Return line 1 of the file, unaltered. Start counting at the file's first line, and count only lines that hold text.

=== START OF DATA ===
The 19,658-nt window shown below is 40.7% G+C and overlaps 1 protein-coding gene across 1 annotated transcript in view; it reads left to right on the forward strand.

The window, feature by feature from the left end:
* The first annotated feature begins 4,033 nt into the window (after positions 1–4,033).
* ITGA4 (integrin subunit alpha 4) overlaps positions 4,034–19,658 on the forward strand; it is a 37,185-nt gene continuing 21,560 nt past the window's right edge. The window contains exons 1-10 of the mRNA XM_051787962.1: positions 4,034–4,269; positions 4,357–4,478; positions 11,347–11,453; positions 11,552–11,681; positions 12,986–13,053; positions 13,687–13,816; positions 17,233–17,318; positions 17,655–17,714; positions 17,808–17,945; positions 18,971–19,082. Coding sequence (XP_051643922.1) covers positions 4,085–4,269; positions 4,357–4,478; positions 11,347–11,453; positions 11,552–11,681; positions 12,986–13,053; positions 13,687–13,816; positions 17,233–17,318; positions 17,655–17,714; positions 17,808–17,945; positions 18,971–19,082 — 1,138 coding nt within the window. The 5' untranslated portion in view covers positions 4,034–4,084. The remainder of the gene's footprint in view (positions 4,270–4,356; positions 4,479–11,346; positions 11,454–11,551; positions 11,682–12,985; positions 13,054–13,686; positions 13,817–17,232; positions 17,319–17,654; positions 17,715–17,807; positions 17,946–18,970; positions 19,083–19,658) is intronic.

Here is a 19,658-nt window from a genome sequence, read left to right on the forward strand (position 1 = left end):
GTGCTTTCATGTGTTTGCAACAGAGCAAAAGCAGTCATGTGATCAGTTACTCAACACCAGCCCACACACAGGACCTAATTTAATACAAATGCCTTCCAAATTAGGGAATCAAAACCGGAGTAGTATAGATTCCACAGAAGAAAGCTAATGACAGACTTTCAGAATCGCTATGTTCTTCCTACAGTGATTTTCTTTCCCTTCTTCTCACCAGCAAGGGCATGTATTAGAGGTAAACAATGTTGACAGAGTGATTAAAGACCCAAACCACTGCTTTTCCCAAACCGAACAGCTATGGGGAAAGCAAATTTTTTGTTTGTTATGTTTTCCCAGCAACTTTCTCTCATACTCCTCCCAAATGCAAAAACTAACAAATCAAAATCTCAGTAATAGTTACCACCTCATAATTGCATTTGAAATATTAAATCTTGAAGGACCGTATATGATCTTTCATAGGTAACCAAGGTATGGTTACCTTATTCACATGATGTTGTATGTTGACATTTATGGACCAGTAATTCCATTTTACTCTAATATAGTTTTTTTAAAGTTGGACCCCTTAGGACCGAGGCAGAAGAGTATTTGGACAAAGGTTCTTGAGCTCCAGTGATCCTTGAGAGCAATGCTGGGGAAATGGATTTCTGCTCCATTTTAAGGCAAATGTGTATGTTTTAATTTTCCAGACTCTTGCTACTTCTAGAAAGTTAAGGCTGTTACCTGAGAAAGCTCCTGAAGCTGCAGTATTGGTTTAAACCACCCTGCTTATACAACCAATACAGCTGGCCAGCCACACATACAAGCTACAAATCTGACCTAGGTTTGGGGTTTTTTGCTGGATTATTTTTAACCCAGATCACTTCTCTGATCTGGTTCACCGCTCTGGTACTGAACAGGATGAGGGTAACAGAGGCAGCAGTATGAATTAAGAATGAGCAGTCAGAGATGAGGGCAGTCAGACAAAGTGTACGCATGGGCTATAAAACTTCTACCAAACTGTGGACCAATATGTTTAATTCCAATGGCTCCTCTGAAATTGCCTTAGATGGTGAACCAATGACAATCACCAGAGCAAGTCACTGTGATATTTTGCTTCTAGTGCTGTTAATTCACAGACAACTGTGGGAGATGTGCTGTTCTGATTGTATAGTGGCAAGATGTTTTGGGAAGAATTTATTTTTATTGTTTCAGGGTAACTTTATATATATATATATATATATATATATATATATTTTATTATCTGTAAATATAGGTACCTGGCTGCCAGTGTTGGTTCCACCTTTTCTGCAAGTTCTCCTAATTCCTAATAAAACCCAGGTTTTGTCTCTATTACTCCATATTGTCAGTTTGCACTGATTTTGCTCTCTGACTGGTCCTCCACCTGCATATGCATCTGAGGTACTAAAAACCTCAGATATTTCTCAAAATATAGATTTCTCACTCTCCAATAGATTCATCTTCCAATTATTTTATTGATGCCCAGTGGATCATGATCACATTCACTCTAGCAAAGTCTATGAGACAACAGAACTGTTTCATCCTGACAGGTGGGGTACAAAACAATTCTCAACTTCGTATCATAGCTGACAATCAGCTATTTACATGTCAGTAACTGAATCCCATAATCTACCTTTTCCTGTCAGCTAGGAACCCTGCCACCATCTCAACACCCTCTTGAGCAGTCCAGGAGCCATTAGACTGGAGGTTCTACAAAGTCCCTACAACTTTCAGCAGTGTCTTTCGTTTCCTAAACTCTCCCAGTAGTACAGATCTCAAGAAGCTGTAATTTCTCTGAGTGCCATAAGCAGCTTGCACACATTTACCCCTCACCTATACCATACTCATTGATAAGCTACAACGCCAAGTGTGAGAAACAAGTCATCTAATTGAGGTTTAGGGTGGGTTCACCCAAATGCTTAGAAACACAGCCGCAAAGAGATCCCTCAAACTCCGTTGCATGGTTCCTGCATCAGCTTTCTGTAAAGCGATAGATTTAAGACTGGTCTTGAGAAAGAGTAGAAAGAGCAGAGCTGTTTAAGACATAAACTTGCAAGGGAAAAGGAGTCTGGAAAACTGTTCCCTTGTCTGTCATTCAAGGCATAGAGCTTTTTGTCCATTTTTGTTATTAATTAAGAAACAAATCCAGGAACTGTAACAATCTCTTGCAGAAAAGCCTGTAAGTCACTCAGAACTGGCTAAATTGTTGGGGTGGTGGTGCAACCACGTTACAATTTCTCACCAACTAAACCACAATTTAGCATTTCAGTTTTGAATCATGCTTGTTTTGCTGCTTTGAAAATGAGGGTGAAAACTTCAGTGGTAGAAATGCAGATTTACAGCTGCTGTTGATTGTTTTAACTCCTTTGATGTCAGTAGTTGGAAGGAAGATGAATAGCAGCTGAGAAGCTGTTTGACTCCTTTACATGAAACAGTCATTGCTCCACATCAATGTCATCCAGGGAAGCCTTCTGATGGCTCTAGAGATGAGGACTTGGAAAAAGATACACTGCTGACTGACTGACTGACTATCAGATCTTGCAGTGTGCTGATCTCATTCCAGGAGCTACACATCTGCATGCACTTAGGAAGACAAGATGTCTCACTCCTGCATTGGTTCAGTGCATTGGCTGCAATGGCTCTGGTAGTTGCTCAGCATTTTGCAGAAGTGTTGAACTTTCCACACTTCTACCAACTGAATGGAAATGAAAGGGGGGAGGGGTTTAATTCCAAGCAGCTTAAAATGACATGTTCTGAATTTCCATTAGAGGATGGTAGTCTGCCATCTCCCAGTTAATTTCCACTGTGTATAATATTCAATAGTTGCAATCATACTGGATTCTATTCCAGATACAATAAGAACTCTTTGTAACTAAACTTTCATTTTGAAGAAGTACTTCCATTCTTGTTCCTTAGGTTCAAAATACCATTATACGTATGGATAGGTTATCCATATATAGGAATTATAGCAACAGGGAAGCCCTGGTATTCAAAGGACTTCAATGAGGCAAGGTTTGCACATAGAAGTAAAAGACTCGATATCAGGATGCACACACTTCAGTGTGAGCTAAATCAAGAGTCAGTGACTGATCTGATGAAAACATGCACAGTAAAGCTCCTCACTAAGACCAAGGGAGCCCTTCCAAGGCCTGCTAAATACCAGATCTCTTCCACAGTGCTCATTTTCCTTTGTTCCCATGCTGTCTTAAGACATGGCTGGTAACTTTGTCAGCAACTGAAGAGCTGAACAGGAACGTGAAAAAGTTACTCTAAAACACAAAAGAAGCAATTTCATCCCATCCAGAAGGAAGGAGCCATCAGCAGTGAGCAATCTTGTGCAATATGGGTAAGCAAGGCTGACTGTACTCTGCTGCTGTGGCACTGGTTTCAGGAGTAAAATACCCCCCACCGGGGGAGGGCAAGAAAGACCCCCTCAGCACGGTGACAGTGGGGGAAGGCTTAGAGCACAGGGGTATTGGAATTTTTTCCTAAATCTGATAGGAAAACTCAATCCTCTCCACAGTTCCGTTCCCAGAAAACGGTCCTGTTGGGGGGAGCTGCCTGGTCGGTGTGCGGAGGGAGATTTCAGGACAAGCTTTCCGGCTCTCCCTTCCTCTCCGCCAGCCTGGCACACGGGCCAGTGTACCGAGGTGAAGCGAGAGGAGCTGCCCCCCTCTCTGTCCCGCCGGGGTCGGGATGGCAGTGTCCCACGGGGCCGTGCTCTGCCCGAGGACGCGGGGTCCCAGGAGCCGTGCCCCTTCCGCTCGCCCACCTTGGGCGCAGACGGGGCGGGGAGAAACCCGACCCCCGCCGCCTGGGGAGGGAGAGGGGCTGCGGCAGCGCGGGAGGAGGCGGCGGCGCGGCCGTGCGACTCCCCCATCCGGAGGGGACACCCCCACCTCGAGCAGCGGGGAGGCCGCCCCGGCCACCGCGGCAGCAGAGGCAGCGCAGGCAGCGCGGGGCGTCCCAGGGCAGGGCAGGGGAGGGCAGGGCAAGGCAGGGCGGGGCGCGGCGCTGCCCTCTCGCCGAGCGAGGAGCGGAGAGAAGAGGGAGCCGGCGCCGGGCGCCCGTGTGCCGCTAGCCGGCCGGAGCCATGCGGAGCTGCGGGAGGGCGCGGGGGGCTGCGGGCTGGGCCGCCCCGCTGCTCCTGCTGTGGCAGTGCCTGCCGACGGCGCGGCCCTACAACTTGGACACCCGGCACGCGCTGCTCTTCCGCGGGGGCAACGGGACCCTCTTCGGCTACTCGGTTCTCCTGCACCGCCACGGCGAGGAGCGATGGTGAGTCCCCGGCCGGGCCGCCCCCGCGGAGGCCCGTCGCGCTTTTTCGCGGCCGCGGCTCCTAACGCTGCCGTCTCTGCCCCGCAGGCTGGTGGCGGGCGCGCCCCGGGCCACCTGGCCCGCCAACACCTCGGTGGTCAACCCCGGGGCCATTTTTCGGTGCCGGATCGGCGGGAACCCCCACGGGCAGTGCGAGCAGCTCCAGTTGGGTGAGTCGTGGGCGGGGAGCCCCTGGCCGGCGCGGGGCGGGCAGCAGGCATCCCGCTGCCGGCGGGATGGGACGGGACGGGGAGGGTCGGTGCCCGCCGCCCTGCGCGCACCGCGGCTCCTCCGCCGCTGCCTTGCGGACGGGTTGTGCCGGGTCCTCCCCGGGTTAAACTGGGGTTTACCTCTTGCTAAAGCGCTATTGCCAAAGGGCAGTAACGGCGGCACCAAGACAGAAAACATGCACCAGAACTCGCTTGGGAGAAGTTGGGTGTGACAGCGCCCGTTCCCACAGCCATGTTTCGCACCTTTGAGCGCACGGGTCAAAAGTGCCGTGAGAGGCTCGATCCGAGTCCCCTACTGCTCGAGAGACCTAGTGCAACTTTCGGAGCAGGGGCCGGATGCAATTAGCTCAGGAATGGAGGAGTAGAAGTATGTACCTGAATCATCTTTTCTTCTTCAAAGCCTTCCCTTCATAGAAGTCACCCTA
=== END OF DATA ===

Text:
The 19,658-nt window shown below is 40.7% G+C and overlaps 1 protein-coding gene across 1 annotated transcript in view; it reads left to right on the forward strand.